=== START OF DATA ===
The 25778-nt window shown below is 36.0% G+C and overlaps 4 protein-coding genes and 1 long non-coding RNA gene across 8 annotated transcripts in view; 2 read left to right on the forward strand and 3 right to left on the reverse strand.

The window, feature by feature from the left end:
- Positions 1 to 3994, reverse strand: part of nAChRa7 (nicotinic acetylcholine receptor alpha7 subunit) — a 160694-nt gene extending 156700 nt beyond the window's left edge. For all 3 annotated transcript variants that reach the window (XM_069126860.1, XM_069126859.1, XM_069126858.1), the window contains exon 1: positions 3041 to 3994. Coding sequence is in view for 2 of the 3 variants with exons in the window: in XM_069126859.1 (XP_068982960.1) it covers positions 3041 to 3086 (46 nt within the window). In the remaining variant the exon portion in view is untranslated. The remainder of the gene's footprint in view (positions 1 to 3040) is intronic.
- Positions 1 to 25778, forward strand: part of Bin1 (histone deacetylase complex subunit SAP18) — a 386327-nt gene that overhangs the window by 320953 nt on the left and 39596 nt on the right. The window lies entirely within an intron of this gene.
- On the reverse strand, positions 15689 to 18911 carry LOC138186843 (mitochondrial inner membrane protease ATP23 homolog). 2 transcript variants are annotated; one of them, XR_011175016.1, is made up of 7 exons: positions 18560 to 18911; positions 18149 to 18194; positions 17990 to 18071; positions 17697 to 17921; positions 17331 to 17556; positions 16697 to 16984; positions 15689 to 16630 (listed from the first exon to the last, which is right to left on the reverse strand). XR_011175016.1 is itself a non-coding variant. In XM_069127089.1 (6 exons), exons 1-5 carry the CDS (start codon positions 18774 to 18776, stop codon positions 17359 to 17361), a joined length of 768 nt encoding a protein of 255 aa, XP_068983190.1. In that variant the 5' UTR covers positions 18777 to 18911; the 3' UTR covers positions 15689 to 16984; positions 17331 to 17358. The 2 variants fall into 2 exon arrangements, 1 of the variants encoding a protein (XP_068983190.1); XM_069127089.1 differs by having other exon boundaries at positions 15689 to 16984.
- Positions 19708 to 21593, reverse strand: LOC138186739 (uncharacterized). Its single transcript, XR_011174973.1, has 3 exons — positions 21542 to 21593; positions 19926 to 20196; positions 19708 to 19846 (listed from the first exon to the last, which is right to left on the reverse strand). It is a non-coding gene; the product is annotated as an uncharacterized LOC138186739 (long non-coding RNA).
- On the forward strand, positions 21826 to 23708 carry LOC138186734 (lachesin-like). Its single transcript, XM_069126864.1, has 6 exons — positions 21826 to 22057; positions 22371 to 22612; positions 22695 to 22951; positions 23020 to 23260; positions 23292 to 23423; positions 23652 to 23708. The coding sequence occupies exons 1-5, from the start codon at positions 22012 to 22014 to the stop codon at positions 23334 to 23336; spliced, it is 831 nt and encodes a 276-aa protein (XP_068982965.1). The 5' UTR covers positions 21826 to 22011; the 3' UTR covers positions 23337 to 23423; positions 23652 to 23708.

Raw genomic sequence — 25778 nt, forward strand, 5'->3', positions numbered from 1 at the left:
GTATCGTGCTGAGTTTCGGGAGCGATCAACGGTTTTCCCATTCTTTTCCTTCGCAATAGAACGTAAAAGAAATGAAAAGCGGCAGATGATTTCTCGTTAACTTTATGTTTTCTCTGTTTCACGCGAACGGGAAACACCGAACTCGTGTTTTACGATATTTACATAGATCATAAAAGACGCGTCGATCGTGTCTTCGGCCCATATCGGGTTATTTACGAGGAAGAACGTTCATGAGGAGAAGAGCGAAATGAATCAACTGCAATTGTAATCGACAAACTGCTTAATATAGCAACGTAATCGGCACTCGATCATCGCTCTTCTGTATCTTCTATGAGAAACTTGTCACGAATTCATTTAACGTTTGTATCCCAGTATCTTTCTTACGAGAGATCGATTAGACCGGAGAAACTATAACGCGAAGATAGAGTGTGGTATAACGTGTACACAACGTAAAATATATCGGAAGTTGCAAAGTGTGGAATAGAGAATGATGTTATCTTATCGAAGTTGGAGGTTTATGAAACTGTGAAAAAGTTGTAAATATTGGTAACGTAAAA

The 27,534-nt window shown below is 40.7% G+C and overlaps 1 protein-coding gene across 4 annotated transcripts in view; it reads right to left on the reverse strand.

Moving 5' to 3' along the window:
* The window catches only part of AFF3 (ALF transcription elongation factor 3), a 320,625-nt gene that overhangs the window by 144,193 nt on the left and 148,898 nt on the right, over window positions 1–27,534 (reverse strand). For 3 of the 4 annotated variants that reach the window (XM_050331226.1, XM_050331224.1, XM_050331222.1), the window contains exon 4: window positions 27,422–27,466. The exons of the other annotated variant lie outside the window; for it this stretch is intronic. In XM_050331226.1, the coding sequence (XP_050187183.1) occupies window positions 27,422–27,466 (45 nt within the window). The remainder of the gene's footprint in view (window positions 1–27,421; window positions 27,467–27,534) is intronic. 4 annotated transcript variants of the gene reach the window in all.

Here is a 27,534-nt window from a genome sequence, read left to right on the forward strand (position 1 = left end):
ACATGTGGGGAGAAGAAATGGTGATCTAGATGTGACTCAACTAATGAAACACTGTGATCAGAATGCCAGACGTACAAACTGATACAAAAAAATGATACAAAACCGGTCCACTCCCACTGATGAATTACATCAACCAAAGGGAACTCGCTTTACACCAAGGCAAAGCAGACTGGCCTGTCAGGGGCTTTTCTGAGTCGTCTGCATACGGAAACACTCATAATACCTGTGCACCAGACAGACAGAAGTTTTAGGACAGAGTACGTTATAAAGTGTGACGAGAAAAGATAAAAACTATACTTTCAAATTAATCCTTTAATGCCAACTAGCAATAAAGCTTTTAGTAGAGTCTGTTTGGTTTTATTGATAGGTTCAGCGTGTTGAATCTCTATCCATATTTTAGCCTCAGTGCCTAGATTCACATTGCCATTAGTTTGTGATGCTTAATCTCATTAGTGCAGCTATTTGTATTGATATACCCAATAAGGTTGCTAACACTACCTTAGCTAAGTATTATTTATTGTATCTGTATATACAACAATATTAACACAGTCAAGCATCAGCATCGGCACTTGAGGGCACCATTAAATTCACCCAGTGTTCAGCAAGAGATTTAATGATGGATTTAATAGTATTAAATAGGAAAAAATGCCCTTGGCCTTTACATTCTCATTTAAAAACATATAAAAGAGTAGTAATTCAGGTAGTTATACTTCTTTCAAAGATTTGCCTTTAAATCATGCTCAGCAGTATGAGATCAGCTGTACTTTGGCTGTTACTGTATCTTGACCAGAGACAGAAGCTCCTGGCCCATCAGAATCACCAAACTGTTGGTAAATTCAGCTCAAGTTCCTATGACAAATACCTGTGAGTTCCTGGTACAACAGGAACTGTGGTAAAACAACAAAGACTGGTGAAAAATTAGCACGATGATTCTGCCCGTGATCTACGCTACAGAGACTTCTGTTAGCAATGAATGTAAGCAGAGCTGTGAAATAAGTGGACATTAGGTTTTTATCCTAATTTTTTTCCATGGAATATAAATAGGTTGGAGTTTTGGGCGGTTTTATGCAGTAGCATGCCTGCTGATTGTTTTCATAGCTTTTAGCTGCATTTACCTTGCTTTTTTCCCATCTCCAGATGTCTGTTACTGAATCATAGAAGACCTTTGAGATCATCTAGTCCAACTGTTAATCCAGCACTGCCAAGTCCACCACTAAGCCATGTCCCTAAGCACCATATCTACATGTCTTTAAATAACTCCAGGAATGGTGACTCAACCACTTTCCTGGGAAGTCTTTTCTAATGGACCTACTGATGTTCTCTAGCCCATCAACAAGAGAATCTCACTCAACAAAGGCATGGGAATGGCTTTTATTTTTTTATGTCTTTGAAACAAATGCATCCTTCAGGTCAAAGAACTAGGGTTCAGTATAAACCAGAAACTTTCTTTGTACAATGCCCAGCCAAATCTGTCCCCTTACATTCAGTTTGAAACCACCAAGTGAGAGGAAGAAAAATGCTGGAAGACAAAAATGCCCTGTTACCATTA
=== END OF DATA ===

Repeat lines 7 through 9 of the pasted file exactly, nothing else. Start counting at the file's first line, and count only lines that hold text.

- On the forward strand, positions 21826 to 23708 carry LOC138186734 (lachesin-like). Its single transcript, XM_069126864.1, has 6 exons — positions 21826 to 22057; positions 22371 to 22612; positions 22695 to 22951; positions 23020 to 23260; positions 23292 to 23423; positions 23652 to 23708. The coding sequence occupies exons 1-5, from the start codon at positions 22012 to 22014 to the stop codon at positions 23334 to 23336; spliced, it is 831 nt and encodes a 276-aa protein (XP_068982965.1). The 5' UTR covers positions 21826 to 22011; the 3' UTR covers positions 23337 to 23423; positions 23652 to 23708.

Raw genomic sequence — 25778 nt, forward strand, 5'->3', positions numbered from 1 at the left:
GTATCGTGCTGAGTTTCGGGAGCGATCAACGGTTTTCCCATTCTTTTCCTTCGCAATAGAACGTAAAAGAAATGAAAAGCGGCAGATGATTTCTCGTTAACTTTATGTTTTCTCTGTTTCACGCGAACGGGAAACACCGAACTCGTGTTTTACGATATTTACATAGATCATAAAAGACGCGTCGATCGTGTCTTCGGCCCATATCGGGTTATTTACGAGGAAGAACGTTCATGAGGAGAAGAGCGAAATGAATCAACTGCAATTGTAATCGACAAACTGCTTAATATAGCAACGTAATCGGCACTCGATCATCGCTCTTCTGTATCTTCTATGAGAAACTTGTCACGAATTCATTTAACGTTTGTATCCCAGTATCTTTCTTACGAGAGATCGATTAGACCGGAGAAACTATAACGCGAAGATAGAGTGTGGTATAACGTGTACACAACGTAAAATATATCGGAAGTTGCAAAGTGTGGAATAGAGAATGATGTTATCTTATCGAAGTTGGAGGTTTATGAAACTGTGAAAAAGTTGTAAATATTGGTAACGTAAAA